I am proud to say that the charitable organisations of the Church, such as Caritas Internationalis, are widely respected in the broader humanitarian community.

At a time when the actions of our Church are subject to rigorous scrutiny, it is all too easy to feel persecuted and want to withdraw into ourselves. But this is precisely the time when we need to embrace the wider world and humbly seek to work towards greater harmony and understanding.

We remember how Saint Paul, Apostle to the Gentiles, summoned the Church to open herself to all people, their histories and their cultures. We ask how we can become a better image of our Lord, in whom "There can be neither Jew nor Greek, there can be neither slave nor freeman, there can be neither male nor female - for you are all one in Christ Jesus" (Gal 3:28).

The Church I believe in is catholic; and if we are to play our part in building the Kingdom of God, we must reach out to all our brothers and sisters - above all to the least and most marginalised - wherever they may be.

This imperative is illustrated by one of my favourite stories, which returns to the theme of sharing food that I mentioned earlier. The story originates from the Far East and describes visions of heaven and hell. The vision of hell is of a beautiful marble banqueting hall in which there is a long table laden with delicious food. The inhabitants of hell are seated on both sides of the table and are given chopsticks with which to eat the food. But the chopsticks are a metre long and they are unable to get the food to their mouths.

In the vision of heaven we see exactly the same scene - except that in heaven each person is using their long chopsticks to feed the person on the other side of the table.

The story obviously illustrates the virtue and benefit of cooperation and of helping one another. But it also contains a deeper truth: with their long chopsticks, the inhabitants of heaven are not even able to feed the person next to them - they have to reach out and feed the person further away, on the other side, across the symbolic divide of the table.

Through God's love, with God's love and in God's love we are one human family... we are responsible for each other, especially the little ones and the poor.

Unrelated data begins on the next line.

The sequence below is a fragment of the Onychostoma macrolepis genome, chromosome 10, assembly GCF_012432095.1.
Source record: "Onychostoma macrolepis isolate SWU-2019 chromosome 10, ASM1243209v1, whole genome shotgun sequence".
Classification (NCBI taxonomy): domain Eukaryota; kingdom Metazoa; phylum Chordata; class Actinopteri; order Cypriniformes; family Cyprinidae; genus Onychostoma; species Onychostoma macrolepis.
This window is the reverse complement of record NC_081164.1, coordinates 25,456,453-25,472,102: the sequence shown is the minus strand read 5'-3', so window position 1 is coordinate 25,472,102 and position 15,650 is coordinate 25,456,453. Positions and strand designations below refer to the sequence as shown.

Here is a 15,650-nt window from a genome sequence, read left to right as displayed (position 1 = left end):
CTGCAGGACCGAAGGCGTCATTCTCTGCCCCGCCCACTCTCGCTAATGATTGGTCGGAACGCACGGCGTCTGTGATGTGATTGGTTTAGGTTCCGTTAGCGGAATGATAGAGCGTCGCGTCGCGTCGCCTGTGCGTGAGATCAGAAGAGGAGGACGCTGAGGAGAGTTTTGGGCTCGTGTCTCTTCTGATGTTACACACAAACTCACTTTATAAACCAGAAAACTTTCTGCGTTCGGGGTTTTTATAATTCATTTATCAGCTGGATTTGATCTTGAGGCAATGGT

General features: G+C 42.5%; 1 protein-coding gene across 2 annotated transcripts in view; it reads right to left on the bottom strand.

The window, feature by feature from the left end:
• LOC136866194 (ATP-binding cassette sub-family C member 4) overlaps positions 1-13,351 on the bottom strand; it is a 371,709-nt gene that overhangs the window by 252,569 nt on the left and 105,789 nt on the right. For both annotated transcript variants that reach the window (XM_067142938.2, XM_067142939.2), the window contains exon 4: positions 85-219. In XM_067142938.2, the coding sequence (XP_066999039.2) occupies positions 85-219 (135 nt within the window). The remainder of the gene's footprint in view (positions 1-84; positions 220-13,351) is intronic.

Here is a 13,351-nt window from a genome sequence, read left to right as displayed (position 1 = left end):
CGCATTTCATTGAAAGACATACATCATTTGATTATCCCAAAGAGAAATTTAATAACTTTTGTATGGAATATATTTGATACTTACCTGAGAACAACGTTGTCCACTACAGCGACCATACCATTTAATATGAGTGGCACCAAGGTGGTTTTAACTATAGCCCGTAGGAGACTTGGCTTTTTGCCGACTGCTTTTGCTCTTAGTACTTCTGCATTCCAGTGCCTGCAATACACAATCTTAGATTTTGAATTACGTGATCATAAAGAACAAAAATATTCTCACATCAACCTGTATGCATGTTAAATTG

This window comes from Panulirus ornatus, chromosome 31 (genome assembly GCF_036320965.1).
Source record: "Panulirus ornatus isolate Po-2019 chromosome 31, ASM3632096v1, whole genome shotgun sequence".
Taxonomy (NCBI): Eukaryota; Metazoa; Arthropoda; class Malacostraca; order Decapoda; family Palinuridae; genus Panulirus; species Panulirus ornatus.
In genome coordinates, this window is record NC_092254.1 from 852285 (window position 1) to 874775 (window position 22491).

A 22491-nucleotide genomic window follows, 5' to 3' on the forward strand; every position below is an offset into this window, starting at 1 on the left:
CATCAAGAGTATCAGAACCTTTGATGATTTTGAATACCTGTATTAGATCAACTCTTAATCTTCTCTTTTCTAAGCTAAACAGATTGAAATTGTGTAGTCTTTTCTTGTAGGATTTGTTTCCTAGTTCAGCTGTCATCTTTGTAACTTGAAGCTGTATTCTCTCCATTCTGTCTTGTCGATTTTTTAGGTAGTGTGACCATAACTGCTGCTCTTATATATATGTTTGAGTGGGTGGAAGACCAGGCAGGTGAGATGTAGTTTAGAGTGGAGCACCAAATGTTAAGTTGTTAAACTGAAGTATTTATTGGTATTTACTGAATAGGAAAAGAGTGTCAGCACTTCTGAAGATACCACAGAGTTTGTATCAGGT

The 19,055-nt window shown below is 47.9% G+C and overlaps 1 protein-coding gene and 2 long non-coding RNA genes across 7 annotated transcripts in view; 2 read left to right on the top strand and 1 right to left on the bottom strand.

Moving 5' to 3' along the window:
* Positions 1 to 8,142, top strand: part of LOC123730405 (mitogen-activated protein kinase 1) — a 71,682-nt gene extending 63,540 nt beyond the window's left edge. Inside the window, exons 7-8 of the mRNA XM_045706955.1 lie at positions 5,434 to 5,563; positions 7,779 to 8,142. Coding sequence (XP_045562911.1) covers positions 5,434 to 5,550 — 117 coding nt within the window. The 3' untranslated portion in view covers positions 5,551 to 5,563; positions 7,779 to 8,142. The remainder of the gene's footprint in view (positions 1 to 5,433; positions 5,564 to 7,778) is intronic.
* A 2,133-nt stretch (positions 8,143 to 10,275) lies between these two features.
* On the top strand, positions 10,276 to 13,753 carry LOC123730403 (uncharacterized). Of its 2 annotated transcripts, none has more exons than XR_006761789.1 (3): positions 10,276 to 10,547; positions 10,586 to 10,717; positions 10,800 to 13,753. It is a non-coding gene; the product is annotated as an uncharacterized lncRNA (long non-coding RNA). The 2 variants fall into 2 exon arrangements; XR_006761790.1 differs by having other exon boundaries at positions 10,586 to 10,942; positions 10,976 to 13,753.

Thank you for your kind attention.

Lesley-Anne Knight, Secretary General of Caritas Internationalis, made the above address at the Basilica of St Joseph, Edmonton, Canada, on 17 February 2011

Wednesday, March 02, 2011

Godhra Verdict: Whither justice ISP I March 2011


                                                                                                     Godhra Verdict: Whither Justice?

                                                                                                             Need for a CBI Investigation

                                                                                                                                                                                                       -Ram Puniyani


On 22rd February 2011, the session's court gave its verdict on Godhra train burning of Sabarmati Express. It accepted the Gujarat state's theory that the local Muslims had hatched a conspiracy to burn S-6 Coach of Sabaramati Express. At the same time of the 94 people being tried for this crime 63 were exonerated of the crime and 31 were held to be the guilty of planning to burn the Kar Sevaks. This conspiracy theory was initially put forward by Gujarat Chief Minister Narendra Modi, who within half hour of the burning of the train came to this conclusion. He had gone on to say that the conspiracy has been hatched by international terrorism, in collusion with the local Muslims through Pakistan's ISI. At that time the Godhra collector Jayanti Ravi had ruled out the conspiracy theory.